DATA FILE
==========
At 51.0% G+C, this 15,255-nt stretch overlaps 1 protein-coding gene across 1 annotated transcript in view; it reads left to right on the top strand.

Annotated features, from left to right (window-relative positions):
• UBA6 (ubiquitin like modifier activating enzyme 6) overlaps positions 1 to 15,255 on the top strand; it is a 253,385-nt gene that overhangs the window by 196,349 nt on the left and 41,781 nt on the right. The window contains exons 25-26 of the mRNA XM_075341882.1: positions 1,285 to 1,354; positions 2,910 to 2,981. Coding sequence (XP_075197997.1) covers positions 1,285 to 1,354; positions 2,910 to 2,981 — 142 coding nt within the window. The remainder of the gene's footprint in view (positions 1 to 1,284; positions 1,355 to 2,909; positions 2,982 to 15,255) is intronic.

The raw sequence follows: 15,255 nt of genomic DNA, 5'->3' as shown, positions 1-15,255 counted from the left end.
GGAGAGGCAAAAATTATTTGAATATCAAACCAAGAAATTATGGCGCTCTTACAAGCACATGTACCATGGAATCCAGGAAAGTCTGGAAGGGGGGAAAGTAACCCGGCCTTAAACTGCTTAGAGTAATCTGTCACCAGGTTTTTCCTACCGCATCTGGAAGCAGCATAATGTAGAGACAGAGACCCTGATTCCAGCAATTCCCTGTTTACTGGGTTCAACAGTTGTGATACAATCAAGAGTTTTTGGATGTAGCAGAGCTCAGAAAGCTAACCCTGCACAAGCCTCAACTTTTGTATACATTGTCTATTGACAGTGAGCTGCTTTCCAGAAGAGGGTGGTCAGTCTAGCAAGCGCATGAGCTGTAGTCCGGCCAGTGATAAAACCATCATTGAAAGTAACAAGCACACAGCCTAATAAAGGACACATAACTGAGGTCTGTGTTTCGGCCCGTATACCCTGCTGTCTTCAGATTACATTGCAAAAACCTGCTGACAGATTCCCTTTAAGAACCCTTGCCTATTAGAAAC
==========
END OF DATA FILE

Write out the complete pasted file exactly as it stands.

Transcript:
At 51.0% G+C, this 15,255-nt stretch overlaps 1 protein-coding gene across 1 annotated transcript in view; it reads left to right on the top strand.

Annotated features, from left to right (window-relative positions):
• UBA6 (ubiquitin like modifier activating enzyme 6) overlaps positions 1 to 15,255 on the top strand; it is a 253,385-nt gene that overhangs the window by 196,349 nt on the left and 41,781 nt on the right. The window contains exons 25-26 of the mRNA XM_075341882.1: positions 1,285 to 1,354; positions 2,910 to 2,981. Coding sequence (XP_075197997.1) covers positions 1,285 to 1,354; positions 2,910 to 2,981 — 142 coding nt within the window. The remainder of the gene's footprint in view (positions 1 to 1,284; positions 1,355 to 2,909; positions 2,982 to 15,255) is intronic.

The raw sequence follows: 15,255 nt of genomic DNA, 5'->3' as shown, positions 1-15,255 counted from the left end.
GGAGAGGCAAAAATTATTTGAATATCAAACCAAGAAATTATGGCGCTCTTACAAGCACATGTACCATGGAATCCAGGAAAGTCTGGAAGGGGGGAAAGTAACCCGGCCTTAAACTGCTTAGAGTAATCTGTCACCAGGTTTTTCCTACCGCATCTGGAAGCAGCATAATGTAGAGACAGAGACCCTGATTCCAGCAATTCCCTGTTTACTGGGTTCAACAGTTGTGATACAATCAAGAGTTTTTGGATGTAGCAGAGCTCAGAAAGCTAACCCTGCACAAGCCTCAACTTTTGTATACATTGTCTATTGACAGTGAGCTGCTTTCCAGAAGAGGGTGGTCAGTCTAGCAAGCGCATGAGCTGTAGTCCGGCCAGTGATAAAACCATCATTGAAAGTAACAAGCACACAGCCTAATAAAGGACACATAACTGAGGTCTGTGTTTCGGCCCGTATACCCTGCTGTCTTCAGATTACATTGCAAAAACCTGCTGACAGATTCCCTTTAAGAACCCTTGCCTATTAGAAAC